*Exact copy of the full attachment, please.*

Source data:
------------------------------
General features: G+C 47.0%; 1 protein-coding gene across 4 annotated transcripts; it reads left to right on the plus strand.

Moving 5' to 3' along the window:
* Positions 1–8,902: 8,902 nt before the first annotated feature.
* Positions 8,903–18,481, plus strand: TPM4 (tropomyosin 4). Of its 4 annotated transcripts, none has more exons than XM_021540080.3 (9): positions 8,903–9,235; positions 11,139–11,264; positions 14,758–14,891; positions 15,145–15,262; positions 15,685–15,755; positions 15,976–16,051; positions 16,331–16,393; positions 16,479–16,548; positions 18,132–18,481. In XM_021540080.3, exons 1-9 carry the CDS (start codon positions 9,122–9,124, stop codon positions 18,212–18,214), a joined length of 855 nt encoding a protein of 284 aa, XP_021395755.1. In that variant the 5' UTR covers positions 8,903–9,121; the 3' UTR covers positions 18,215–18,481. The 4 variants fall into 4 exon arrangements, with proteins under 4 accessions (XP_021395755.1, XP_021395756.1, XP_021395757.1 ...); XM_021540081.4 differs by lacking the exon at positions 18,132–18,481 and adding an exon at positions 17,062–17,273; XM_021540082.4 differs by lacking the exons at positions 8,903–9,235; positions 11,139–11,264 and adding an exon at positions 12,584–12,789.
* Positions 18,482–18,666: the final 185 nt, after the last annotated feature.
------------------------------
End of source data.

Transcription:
General features: G+C 47.0%; 1 protein-coding gene across 4 annotated transcripts; it reads left to right on the plus strand.

Moving 5' to 3' along the window:
* Positions 1–8,902: 8,902 nt before the first annotated feature.
* Positions 8,903–18,481, plus strand: TPM4 (tropomyosin 4). Of its 4 annotated transcripts, none has more exons than XM_021540080.3 (9): positions 8,903–9,235; positions 11,139–11,264; positions 14,758–14,891; positions 15,145–15,262; positions 15,685–15,755; positions 15,976–16,051; positions 16,331–16,393; positions 16,479–16,548; positions 18,132–18,481. In XM_021540080.3, exons 1-9 carry the CDS (start codon positions 9,122–9,124, stop codon positions 18,212–18,214), a joined length of 855 nt encoding a protein of 284 aa, XP_021395755.1. In that variant the 5' UTR covers positions 8,903–9,121; the 3' UTR covers positions 18,215–18,481. The 4 variants fall into 4 exon arrangements, with proteins under 4 accessions (XP_021395755.1, XP_021395756.1, XP_021395757.1 ...); XM_021540081.4 differs by lacking the exon at positions 18,132–18,481 and adding an exon at positions 17,062–17,273; XM_021540082.4 differs by lacking the exons at positions 8,903–9,235; positions 11,139–11,264 and adding an exon at positions 12,584–12,789.
* Positions 18,482–18,666: the final 185 nt, after the last annotated feature.